The Hillary Clinton who moved to Arkansas in the 1970s was a very different woman than the Hillary Clinton running for president today: She wasn’t even named Hillary Clinton.
In “The Choice 2016,” PBS’s flagship documentary series, “Frontline,” will explore the early lives of Clinton and Donald Trump. The early part of the film focuses on her early years as first lady of Arkansas, when her decision to go by Hillary Rodham, rather than taking her husband’s name, confused some voters. The film premieres Tuesday at 9/8c.
“By the year 1969 when she graduated from college, she was viewed by Life magazine [excerpts from her Wellesley commencement address were published in the magazine] as the voice of a generation,” said filmmaker Michael Kirk, who provided TheWrap with an exclusive preview of the film. “She was a superstar. She went to Yale law school and off to the Watergate commission. In Washington, Hillary had about as bright of a future as any young woman in America. So why does she make a decision to move to Arkansas to hang out with Bill Clinton?”
The clip, which you can watch above, shows Arkansas Gov. Bill Clinton losing his 1980 re-election campaign. It shows how his wife decided her name and image had become political liabilities, and chose to re-brand herself as a more traditional Southern first lady.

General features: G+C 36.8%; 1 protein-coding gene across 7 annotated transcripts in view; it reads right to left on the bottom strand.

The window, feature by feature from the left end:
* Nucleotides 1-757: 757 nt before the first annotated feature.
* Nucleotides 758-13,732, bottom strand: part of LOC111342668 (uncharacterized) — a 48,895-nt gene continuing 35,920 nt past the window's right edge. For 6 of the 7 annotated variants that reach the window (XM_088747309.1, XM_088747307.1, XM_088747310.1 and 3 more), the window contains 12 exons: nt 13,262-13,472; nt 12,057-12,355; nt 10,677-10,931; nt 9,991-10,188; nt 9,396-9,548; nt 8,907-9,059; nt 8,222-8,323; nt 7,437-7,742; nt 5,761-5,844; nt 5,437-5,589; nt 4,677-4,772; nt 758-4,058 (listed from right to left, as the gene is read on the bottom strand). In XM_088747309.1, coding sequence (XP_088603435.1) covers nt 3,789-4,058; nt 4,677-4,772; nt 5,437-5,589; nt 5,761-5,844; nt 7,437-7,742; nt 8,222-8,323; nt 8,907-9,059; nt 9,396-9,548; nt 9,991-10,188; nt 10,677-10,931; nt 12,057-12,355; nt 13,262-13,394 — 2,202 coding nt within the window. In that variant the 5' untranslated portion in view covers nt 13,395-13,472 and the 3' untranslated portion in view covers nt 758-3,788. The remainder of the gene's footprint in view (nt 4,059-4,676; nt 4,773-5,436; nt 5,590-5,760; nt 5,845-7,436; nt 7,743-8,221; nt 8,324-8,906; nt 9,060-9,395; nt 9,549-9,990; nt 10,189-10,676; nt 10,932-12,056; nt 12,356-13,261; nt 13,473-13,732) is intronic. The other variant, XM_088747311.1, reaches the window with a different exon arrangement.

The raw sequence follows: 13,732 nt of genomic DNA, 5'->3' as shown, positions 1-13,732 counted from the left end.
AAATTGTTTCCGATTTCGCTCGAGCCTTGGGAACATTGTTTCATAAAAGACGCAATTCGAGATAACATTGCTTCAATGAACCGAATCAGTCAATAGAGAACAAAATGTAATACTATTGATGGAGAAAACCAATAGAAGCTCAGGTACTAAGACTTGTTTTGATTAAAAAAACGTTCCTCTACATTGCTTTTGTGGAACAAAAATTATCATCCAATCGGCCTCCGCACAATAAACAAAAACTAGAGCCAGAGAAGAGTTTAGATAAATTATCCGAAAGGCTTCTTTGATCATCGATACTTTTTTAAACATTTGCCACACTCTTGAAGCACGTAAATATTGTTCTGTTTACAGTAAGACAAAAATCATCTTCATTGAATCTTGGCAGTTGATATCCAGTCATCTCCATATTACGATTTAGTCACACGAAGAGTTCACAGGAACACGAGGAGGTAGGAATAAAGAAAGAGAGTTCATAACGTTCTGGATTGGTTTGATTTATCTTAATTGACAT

“Frontline” has produced presidential election documentaries since 1988, and this is the fourth by Kirk’s team. When they started combing the world for archival footage of Clinton, Kirk said they found “little treasures” — including old news footage from local TV in Arkansas.
“It is a view of a different kind of woman, who changes when she goes to Arkansas. There is a Hillary Rodham before Arkansas that is almost a completely different person, and then there is Hillary Rodham Clinton who becomes, across the narrative arc of the entire film, the Hillary Clinton you see now,” Kirk said.
Kirk said his film is different from news documentaries because he “tells the life story of the candidates” in an attempt to show voters how they would act as president. The filmmakers interviewed roughly 55 people who are friends and relatives of the candidates.
“The good news is, they’re both about the same age so things like Watergate, Vietnam, the 60s, all of that fits into something they were doing,” Kirk said.
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